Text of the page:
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  • 1. The Armada and Administrative Reform: The Spanish Council of War in the Reign of PhilipIIAuthor(s): I. A. A. ThompsonSource: The English Historical Review, Vol. 82, No. 325 (Oct., 1967), pp. 698-725Published by: Oxford University PressStable URL: .Accessed: 01/02/2011 11:36Your use of the JSTOR archive indicates your acceptance of JSTORs Terms and Conditions of Use, available at . JSTORs Terms and Conditions of Use provides, in part, that unlessyou have obtained prior permission, you may not download an entire issue of a journal or multiple copies of articles, and youmay use content in the JSTOR archive only for your personal, non-commercial use.Please contact the publisher regarding any further use of this work. Publisher contact information may be obtained at . .Each copy of any part of a JSTOR transmission must contain the same copyright notice that appears on the screen or printedpage of such transmission.JSTOR is a not-for-profit service that helps scholars, researchers, and students discover, use, and build upon a wide range ofcontent in a trusted digital archive. We use information technology and tools to increase productivity and facilitate new formsof scholarship. For more information about JSTOR, please contact [email protected] University Press is collaborating with JSTOR to digitize, preserve and extend access to The EnglishHistorical Review.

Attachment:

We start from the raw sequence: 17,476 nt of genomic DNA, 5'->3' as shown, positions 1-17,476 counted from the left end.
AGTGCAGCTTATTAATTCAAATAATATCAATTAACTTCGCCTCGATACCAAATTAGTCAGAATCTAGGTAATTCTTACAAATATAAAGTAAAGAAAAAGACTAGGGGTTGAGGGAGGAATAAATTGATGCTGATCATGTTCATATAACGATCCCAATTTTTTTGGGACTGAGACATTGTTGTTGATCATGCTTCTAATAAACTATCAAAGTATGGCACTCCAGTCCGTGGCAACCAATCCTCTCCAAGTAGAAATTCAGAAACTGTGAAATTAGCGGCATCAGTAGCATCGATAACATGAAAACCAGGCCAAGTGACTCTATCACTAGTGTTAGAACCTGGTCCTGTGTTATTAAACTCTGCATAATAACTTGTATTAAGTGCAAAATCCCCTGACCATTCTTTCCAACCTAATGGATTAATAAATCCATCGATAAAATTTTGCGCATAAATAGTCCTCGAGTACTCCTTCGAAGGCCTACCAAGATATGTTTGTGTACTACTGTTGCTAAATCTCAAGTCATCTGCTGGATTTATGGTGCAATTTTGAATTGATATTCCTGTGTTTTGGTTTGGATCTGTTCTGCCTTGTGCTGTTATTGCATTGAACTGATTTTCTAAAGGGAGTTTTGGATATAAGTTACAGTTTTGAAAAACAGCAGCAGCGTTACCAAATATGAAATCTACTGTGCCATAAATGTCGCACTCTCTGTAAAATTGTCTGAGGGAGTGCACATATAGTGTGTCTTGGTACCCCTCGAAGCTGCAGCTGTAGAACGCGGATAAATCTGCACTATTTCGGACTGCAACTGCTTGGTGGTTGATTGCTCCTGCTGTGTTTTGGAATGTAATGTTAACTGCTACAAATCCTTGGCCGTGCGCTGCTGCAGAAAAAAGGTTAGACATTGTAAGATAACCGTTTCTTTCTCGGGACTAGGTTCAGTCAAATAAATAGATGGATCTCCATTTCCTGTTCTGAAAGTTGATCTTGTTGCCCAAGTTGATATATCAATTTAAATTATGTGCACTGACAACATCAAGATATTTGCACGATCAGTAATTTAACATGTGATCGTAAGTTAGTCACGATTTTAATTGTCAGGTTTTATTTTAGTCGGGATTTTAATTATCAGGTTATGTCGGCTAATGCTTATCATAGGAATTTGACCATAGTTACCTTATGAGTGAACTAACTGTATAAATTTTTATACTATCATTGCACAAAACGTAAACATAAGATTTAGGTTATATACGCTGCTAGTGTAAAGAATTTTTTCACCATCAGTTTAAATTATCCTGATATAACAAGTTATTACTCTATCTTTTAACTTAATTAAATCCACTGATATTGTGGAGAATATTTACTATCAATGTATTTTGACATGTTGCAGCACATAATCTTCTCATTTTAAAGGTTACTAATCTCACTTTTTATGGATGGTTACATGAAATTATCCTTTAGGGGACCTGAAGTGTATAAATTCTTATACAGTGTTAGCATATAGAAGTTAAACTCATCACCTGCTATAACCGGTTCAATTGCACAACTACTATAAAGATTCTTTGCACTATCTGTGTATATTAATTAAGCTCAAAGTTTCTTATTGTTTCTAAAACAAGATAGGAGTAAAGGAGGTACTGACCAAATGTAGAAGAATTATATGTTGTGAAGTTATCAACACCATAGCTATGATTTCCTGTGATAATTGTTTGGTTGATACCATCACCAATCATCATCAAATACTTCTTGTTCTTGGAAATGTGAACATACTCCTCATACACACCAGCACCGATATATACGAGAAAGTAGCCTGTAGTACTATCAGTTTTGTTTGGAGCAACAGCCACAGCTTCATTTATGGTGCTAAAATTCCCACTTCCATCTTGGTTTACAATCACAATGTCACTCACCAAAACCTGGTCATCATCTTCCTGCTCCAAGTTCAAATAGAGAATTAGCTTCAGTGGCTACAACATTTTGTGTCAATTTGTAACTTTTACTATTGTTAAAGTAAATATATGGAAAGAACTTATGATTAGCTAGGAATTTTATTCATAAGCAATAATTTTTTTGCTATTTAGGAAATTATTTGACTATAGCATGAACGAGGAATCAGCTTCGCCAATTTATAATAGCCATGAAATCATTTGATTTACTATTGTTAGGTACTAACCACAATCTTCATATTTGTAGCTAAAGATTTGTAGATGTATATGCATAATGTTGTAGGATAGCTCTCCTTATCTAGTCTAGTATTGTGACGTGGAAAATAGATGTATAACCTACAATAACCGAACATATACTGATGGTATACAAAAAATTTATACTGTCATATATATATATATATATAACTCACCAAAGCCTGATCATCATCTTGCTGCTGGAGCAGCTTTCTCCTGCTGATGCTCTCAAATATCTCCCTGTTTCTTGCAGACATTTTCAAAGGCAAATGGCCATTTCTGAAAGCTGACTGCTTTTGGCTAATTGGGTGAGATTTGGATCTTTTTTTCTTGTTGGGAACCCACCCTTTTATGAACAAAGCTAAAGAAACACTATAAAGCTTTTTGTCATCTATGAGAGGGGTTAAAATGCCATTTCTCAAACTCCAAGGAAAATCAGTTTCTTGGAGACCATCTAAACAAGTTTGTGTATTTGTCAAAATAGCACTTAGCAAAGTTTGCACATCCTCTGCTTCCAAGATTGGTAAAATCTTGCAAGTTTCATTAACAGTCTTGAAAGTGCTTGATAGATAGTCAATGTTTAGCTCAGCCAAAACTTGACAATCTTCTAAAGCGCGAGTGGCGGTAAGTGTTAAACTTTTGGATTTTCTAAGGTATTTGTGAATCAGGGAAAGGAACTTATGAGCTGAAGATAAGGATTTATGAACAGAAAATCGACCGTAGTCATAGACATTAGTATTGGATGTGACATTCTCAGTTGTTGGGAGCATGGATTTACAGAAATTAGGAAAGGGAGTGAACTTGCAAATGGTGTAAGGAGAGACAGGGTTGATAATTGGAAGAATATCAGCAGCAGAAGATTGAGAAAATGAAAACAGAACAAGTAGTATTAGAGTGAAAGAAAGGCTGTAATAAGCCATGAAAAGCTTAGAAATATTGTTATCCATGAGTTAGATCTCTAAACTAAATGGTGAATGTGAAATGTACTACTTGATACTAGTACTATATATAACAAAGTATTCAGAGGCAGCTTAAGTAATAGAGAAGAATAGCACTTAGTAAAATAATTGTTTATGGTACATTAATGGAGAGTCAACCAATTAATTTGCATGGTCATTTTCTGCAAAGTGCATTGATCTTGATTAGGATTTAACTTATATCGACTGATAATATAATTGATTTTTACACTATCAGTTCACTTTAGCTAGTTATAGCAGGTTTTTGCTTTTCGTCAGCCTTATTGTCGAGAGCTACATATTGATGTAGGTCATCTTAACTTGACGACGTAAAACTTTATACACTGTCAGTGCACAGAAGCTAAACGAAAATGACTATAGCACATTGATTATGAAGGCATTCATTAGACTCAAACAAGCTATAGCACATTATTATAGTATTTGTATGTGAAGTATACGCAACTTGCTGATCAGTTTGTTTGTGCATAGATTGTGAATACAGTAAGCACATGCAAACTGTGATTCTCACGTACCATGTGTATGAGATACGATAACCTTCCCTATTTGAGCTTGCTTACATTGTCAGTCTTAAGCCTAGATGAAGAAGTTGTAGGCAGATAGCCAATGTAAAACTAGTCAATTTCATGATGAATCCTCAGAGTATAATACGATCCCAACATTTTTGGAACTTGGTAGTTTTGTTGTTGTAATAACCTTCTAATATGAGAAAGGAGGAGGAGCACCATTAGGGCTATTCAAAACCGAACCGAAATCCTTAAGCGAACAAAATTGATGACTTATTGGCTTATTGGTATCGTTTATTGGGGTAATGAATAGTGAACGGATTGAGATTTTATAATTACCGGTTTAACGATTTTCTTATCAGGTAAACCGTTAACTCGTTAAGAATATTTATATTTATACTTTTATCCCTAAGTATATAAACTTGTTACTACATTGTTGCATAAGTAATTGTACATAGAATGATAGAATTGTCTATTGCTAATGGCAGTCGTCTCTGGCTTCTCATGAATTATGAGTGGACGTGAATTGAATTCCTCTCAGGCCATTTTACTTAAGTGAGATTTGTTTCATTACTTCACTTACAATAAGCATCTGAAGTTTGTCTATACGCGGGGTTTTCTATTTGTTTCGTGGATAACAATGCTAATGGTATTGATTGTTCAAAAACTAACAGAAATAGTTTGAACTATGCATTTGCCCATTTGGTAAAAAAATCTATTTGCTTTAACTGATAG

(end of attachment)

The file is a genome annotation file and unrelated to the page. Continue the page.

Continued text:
2. 698 OctoberTheArmadaandadministrative reform:theSpanish council warin thereignof ofPhilip IITHE formative role of warfare in the development of the earlymodern state has become a commonplace, but a commonplace thathas gained currency more by faithful reiteration than by adequatedemonstration. A recent conference on War and Society, I300-600oo2 unable to contribute to the problem much more than a wasstring of questions which, however interesting and relevant, merelyhelped to underline how few answers have yet been found. Thisarticle is an attempt to investigate the relationship between war andadministrative change in the case of one particular governmentalinstitution, the Spanish council of war. Spain must stand in the forefront of any consideration of theproblem of war and government in the sixteenth century. For morethan a hundred years Spains armies dominated the battlefields ofEurope. At the same time she built up a governmental machine morecomplex and certainly more far-reaching than any of her rivals. Ifwarfare was a dominant theme in the history of Spain under CharlesV and Philip II, a modern authority has written, bureaucratizationwas another.3 The council of war - the body that was responsiblefor advising on military appointments, logistical planning, and theday-to-day administration of the permanent naval and militaryestablishments in Spain, North Africa, and the Balearic and Atlanticislands - is the bridge-institution par excellence the Spanish system, infor it is here most obviously that military demand and administrativeresponse come together. In I96o, at the Stockholm Historical Congress, the late ProfessorVicens Vives put forward a stimulating interpretation of adminis-trative development in the western Mediterranean, postulating aconjunction between the growth of modern absolute monarchy andthe culmination of the great Ottoman offensive. In his view, thecrucial decade was the I 53os when the naval war in the Mediterraneantook on really significant proportions.4 But this was a paper moreinspired than substantiated. There is no reason to believe that, atthat time, much of the burden of the Mediterranean war fell on theorgans of government in Castile. Throughout Charles Vs reign, i. I should like to thank Professor K. Garrad for having read and commented onthis paper.2. Reported in Past and Present, 22 July 1962. .3 J. H. Elliott, ImperialSpain I469-17I6 (I963), p. I6o.4. J. Vicens Vives, Estructura administrativa estatal en los siglos XVI y XVII,Rapportsiv, XIe CongresInternational Sciences des Historiques(Stockholm, 1960), pp. 8, 9. 3. I967IN THE REIGNOF PHILIPII699there was never more than a handful of galleys attached to theflotilla of Spain. Nor were the numerous administrative functions ofwar undertaken solely by ministers of the Crown. Charles V reliedmuch more than his son on private contractors to run the galleys,feed and pay the troops, and maintain frontier defences. Even underPhilip II, defence against the Turk was an obligation that fell onItaly even more heavily than it did on Spain.2 Moreover, the patternof administrative change does not fit the chronology of the Turkishwar. The only wholesale reconstruction of government in Spainduring Charless reign occurred not under the pressure of the Otto-man naval offensive but in 522, on the emperors return to Spain.3This reorganization was motivated partly, but not entirely, by theexpenses of Empire and the fiscal and military demands of the waragainst France. Clearly more adequate arrangements for the mobili-zation of funds and for the reception of bullion from the Indies wererequired, but it was also necessary to re-establish a government thathad been neglected for years and reduced to chaos by the absence ofthe king and the revolt of the comuneros. Moreover, some kind ofmachinery had to be created that could work independently of asovereign whose other obligations made permanent residence inCastile impossible; and here Burgundian examples seem to haveprovided a stimulus and a model.4 The system established between522 and 524 remained without major modification until the I 5 os.Then, the dismembering of the Habsburg empire and the accessionof the more sedentary and introverted Philip II saw governmentbecome both more Spanish and more regularized. The changes ofthe first half of Philip IIs reign were, with the exception of the newcouncil of Italy, designed to make the existing machinery moreeffective and to eliminate ambiguities in existing ordinances.5 Theexpansion that took place was an expansion less of the administrationthan of the judicature. The central organs of military government,the council and the secretariat of war, whose history could most havebeen expected to conform to Vicens Vivess interpretation, followthe broad lines of development marked out by other branches ofthe administration. Not until the I58os was there any significantalteration. I. Ram6n Carande, Carlos Vy sus banqueros, La hacienda ii, real de Castilla (Madrid,I949), pp. 209 ff., 207, on galley contracts and the administration of Oran and Bougie.Gabriel de Morales, Datospara la historiade Melilla (Melilla, I909), p. 22, on the admini-stration of the fortress of Melilla by the duke of Medina Sidonia. 2. H. G. Koenigsberger, The Government Sicilyunder ofPhilip II of Spain (195 I), p. 54. 3. For the details of this reorganization see Antonio Rodriguez Villa, El EmperadorCarlos Vy su Corte segtn las cartas de Don Martin de Salinas, Embajadordel Infante DonFernando (1722-39) (Madrid, I903), pp. 71, 72, 88, Ioo, o02, I49, i68, I73, 263, 327, 353. 4. Carande, chap. 2 passim. 5. Francisco de Laiglesia, Estudios Histdricos (IZ/y-z/y) (Madrid, I908), p. 197;Francisco Gallardo Fernandez, Origen,Progresos Estado de las Rentas de la CaronadeyEspata, sugobiernoy iadministracidn,(Madrid, 1817), pp. 25, 26. 4. 7oo0THE SPANISHCOUNCILOF WAROctoberIThe origins of the council of war are obscure. Contemporary com-mentators ascribed its inception to Don Pelayo in the eighth centuryor even saw it as co-terminous with the monarchy itself. However,the first reference to a council of war existing as a recognizable unitof the administration cannot be pushed further back than I5 6.2Before that no mention is made of it; after II56, its continuedexistence is testified by an increasing quantity of evidence. Nothing,then, is known about its institution or its antecedents. It may haveemerged gradually as a sub-committee of the council of Castile, inmuch the same way as did the council of the Indies, but this is littlemore than guesswork. If 1516 was the date of its first appearance, itmay be connected in some way with the absence of direct royalcontrol after the death of Ferdinand, and may have been set up eitheras a political device to dilute the power of Cisneros or to assist himin the prosecution of the war against Francis I. In 522, the councilwas reconstituted as part of the general reform of the household.3After 1522, there is no evidence of any substantial change in thecouncil of war until the accession of Philip II in 1556, and this prob-ably amounted to no more than a change of personnel, possiblyassociated with Philips noted preference for Spanish advisers.4 Apartfrom this, the structure of the council seems to have remainedunaltered for more than sixty years, and these precisely the years ofthe greatest Turkish military and naval pressure. Indeed, throughoutthe reign of Charles V the position of the council of war in thegovernmental hierarchy was highly insecure, and it may even havepassed through periods of more or less complete atrophy. Under theemperor, the council continued to be thought of as a personal and I. See Mariano Alcocer Martfnezs untitled article on the councils in RevistaHistdrica,Valladolid,ii (I925), I45-57, p. 15 1, and Santiago Agustin Riol. Informe que hizo a SuMagestad en i6 de Junio de 1726 ... sobre la creaci6n, erecci6n, e instituci6n de losConsejos y Tribunales .. ., in Antonio Valladares de Sotomayor, SemanarioErudito,iii(Madrid, 1787), 191, 195. 2. A[rchivo] G[eneral de] S[imancas], Estado legajo 3, fo. i, Relacion de las personasque tiene a cargo de despachar los negocios destos Reinos, dated only by the year I 5 6,states simply, Castilla las cosas de la guerra al c6sejo dla guerra. This is a year earlierthan the earliest record found by Fritz Walser, Die SpanischenZentralbehorden der undStaats R